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There's a container control, a TScrollBox, that parents multiple item controls.

Every item control, being compound itself, contains (parents & owns) a delete button. Pressing the button initiates the deleting of the item control.

The deleting involves freeing the component and so the actual operation should be extrinsic with regard to the item. The question is, what would be the best way to do it?

I actually know of a couple of options:

  • a timer with a small interval (which is started with the button click);
  • a hidden outside button (to which the mouse down & up messages are posted);
  • the form's custom message handler.

While I could confidently implement any of those methods, as I flatter myself, I'm not sure which one would be best. Besides, the timer option seems childish, the hidden button one hackish, and the custom message one a bit overkill. In short, all three seem equally half-acceptable, more or less.

I may simply be prejudiced and don't mind being convinced to the contrary. Still most of all I would like to know what is a common method to use in such cases (maybe something I've been missing all the time).

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I know I'm probably missing something here. If the item contains the controls, wouldn't its own destructor get rid of its child components? If this is true, why not just removing the item and freeing it? –  Leonardo Herrera Mar 29 '11 at 13:07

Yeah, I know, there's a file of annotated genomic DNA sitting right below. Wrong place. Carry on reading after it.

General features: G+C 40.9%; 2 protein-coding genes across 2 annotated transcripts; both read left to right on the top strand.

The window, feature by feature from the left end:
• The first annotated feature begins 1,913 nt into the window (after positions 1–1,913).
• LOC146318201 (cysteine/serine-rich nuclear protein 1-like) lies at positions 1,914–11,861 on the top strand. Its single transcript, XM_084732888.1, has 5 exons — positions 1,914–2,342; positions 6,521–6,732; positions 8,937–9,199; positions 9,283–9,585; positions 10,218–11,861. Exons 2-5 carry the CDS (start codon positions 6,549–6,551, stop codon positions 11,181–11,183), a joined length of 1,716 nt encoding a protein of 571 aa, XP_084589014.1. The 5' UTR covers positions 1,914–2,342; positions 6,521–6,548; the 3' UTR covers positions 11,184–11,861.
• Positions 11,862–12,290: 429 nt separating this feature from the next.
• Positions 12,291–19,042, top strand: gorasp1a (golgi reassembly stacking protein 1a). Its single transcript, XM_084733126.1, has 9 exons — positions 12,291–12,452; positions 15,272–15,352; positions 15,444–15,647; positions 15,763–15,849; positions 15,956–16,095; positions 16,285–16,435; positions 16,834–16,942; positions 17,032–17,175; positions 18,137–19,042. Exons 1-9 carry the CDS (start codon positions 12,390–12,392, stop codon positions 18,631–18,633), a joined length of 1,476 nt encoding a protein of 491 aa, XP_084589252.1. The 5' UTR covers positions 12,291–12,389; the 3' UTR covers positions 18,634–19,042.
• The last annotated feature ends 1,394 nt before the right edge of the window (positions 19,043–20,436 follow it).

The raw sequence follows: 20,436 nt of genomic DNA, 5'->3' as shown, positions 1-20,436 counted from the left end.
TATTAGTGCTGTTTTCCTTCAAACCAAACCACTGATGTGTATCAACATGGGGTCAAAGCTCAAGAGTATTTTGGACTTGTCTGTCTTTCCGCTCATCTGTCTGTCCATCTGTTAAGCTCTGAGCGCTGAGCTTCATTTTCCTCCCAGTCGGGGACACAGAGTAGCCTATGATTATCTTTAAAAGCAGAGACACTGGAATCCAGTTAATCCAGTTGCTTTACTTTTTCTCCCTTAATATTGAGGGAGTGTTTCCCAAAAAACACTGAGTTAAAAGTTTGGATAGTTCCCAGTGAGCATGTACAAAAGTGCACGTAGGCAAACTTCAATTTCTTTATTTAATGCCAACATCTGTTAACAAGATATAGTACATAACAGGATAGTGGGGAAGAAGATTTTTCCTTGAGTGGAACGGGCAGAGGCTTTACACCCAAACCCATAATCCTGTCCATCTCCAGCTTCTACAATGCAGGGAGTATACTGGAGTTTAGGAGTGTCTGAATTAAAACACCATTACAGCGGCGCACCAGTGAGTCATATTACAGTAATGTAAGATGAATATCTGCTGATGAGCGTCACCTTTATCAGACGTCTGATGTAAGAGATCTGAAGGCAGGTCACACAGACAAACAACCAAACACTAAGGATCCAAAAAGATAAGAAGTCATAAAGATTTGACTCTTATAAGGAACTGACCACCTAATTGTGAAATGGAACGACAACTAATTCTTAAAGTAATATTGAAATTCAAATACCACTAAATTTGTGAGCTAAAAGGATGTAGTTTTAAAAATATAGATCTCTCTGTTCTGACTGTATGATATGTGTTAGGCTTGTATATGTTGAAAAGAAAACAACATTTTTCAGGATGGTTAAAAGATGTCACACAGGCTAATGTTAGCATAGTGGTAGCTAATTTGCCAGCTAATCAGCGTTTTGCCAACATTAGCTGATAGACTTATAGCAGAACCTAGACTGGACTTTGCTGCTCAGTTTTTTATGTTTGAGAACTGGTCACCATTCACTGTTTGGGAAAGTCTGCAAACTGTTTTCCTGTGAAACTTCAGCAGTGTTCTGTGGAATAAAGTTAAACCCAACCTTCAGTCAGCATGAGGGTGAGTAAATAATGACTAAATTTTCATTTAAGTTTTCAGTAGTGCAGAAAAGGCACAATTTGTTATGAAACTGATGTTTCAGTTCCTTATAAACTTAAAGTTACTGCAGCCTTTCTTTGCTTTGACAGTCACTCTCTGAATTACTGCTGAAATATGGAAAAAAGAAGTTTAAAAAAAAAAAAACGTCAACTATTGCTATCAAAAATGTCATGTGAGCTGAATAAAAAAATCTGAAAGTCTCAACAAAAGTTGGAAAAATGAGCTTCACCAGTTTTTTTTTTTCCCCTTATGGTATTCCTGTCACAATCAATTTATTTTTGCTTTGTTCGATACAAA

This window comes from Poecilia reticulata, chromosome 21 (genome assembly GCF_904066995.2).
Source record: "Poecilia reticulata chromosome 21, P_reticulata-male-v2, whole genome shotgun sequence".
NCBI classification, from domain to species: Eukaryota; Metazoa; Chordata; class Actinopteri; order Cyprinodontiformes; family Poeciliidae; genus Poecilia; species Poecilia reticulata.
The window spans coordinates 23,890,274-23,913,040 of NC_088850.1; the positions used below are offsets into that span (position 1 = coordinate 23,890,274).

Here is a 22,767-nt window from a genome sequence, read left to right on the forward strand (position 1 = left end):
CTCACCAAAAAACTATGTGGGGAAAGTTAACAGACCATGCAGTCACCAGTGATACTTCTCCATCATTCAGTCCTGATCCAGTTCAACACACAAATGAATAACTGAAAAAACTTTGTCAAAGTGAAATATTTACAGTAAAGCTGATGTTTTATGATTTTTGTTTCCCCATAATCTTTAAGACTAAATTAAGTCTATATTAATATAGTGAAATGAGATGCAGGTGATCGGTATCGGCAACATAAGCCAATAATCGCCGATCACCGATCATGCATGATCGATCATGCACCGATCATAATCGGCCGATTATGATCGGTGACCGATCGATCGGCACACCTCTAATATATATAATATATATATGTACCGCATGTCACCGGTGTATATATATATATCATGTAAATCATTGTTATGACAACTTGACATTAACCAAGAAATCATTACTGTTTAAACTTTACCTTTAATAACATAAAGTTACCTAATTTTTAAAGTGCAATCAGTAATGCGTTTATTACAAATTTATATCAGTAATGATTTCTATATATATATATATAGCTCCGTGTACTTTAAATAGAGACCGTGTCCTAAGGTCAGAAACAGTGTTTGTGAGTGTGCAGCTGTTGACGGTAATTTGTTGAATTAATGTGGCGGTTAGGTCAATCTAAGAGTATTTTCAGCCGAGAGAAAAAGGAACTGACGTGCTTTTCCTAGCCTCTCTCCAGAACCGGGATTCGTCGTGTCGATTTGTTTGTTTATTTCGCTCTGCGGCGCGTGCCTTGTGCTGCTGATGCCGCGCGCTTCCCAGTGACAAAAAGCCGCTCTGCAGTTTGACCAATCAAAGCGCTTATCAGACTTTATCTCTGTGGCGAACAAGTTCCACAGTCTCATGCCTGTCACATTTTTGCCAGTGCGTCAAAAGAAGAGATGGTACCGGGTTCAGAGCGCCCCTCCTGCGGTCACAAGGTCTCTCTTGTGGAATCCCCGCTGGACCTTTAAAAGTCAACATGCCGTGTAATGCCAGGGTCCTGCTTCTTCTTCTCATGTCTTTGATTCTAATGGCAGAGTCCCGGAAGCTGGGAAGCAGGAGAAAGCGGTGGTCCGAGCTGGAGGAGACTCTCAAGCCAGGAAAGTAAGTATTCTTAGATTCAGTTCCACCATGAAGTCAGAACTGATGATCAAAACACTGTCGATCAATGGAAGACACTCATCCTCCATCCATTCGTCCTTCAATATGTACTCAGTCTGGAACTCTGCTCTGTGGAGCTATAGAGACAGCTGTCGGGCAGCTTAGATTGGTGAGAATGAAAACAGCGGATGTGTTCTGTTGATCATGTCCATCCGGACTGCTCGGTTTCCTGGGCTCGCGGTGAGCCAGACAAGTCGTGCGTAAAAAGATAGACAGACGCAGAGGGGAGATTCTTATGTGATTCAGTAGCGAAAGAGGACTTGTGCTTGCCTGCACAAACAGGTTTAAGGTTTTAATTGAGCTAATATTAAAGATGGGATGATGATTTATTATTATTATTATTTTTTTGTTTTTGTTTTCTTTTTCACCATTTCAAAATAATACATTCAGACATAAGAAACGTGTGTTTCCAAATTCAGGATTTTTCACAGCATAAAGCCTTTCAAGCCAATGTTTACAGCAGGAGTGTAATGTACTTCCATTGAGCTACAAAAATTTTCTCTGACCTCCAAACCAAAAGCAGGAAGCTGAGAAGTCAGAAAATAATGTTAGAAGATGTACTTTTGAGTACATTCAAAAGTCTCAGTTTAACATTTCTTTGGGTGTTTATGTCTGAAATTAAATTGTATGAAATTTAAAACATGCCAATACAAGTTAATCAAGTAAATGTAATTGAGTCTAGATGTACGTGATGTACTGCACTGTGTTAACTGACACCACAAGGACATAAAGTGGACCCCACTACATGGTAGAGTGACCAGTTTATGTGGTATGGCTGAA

The same reason I deleted my answer: The delete button Andriy mentions is part of the control to be deleted and would implement its own handling of the click on the delete button. So you would be doing it from one of the control's own event handlers and normally control's really don't like having the rug (the world) pulled out from underneath themselves... –  Marjan Venema Mar 29 '11 at 13:23
@Marjan is there a problem with asking a control to free it's self ? –  Najem Mar 29 '11 at 14:05
@Najem: Not in and of itself. Instances can free themselves. But it should be the last thing they do and all references to them should have been cleared before they do. Most of the time an instance doesn't know who/what is holding references to it and that means it could be asked to delete itself twice or more. Using an asynchronous message like in David's answer means that destruction gets postponed (preventing AV's) and once the control is freed, any further messages (including "delete yourself") to that control will/should be ignored as the handle is gone. (That about it @David?) –  Marjan Venema Mar 29 '11 at 16:18
@Najem: Just spotted your question on this. Mason explains it better than I do... –  Marjan Venema Mar 29 '11 at 16:20

2 Answers 2

up vote 3 down vote accepted

The normal approach is to post a message to the control that is to be freed. See how TForm.Release is implemented for example. In fact I see no reason why you can't even re-use the CM_RELEASE message.

The point about posting the message is that is goes to the back of the queue and only gets processed once any synchronous messages (i.e. those delivered by SendMessage) have completed processing. This avoids calling methods on an object after it has been freed which is obviously an error that you are clearly well aware of.